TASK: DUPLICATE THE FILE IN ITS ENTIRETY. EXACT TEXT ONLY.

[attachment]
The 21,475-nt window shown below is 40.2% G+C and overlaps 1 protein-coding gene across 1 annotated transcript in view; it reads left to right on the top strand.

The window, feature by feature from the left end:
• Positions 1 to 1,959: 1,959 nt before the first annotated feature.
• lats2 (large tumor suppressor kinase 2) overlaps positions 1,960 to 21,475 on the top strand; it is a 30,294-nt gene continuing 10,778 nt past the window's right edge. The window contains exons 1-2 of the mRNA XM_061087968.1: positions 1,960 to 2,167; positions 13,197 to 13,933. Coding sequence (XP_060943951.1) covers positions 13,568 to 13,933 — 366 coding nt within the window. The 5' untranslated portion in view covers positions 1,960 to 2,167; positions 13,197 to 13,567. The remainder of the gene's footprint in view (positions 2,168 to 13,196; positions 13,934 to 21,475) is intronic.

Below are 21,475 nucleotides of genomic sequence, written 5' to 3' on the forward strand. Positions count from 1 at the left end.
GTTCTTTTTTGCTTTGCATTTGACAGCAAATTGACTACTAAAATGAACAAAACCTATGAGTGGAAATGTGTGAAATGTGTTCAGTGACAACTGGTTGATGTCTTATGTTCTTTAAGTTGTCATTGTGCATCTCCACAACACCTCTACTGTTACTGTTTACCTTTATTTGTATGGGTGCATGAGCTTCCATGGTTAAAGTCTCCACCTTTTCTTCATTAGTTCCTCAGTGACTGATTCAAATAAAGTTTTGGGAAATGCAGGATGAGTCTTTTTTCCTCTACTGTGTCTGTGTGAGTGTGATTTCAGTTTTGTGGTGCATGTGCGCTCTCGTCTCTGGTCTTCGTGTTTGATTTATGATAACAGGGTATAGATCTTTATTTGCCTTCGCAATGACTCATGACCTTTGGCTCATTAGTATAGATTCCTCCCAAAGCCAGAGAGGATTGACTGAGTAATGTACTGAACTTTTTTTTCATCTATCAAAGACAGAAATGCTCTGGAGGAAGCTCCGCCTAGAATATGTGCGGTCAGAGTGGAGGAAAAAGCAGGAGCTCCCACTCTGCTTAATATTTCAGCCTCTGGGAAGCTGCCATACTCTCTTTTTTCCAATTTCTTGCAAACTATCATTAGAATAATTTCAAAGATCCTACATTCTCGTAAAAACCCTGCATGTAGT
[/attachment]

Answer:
The 21,475-nt window shown below is 40.2% G+C and overlaps 1 protein-coding gene across 1 annotated transcript in view; it reads left to right on the top strand.

The window, feature by feature from the left end:
• Positions 1 to 1,959: 1,959 nt before the first annotated feature.
• lats2 (large tumor suppressor kinase 2) overlaps positions 1,960 to 21,475 on the top strand; it is a 30,294-nt gene continuing 10,778 nt past the window's right edge. The window contains exons 1-2 of the mRNA XM_061087968.1: positions 1,960 to 2,167; positions 13,197 to 13,933. Coding sequence (XP_060943951.1) covers positions 13,568 to 13,933 — 366 coding nt within the window. The 5' untranslated portion in view covers positions 1,960 to 2,167; positions 13,197 to 13,567. The remainder of the gene's footprint in view (positions 2,168 to 13,196; positions 13,934 to 21,475) is intronic.

Below are 21,475 nucleotides of genomic sequence, written 5' to 3' on the forward strand. Positions count from 1 at the left end.
GTTCTTTTTTGCTTTGCATTTGACAGCAAATTGACTACTAAAATGAACAAAACCTATGAGTGGAAATGTGTGAAATGTGTTCAGTGACAACTGGTTGATGTCTTATGTTCTTTAAGTTGTCATTGTGCATCTCCACAACACCTCTACTGTTACTGTTTACCTTTATTTGTATGGGTGCATGAGCTTCCATGGTTAAAGTCTCCACCTTTTCTTCATTAGTTCCTCAGTGACTGATTCAAATAAAGTTTTGGGAAATGCAGGATGAGTCTTTTTTCCTCTACTGTGTCTGTGTGAGTGTGATTTCAGTTTTGTGGTGCATGTGCGCTCTCGTCTCTGGTCTTCGTGTTTGATTTATGATAACAGGGTATAGATCTTTATTTGCCTTCGCAATGACTCATGACCTTTGGCTCATTAGTATAGATTCCTCCCAAAGCCAGAGAGGATTGACTGAGTAATGTACTGAACTTTTTTTTCATCTATCAAAGACAGAAATGCTCTGGAGGAAGCTCCGCCTAGAATATGTGCGGTCAGAGTGGAGGAAAAAGCAGGAGCTCCCACTCTGCTTAATATTTCAGCCTCTGGGAAGCTGCCATACTCTCTTTTTTCCAATTTCTTGCAAACTATCATTAGAATAATTTCAAAGATCCTACATTCTCGTAAAAACCCTGCATGTAGT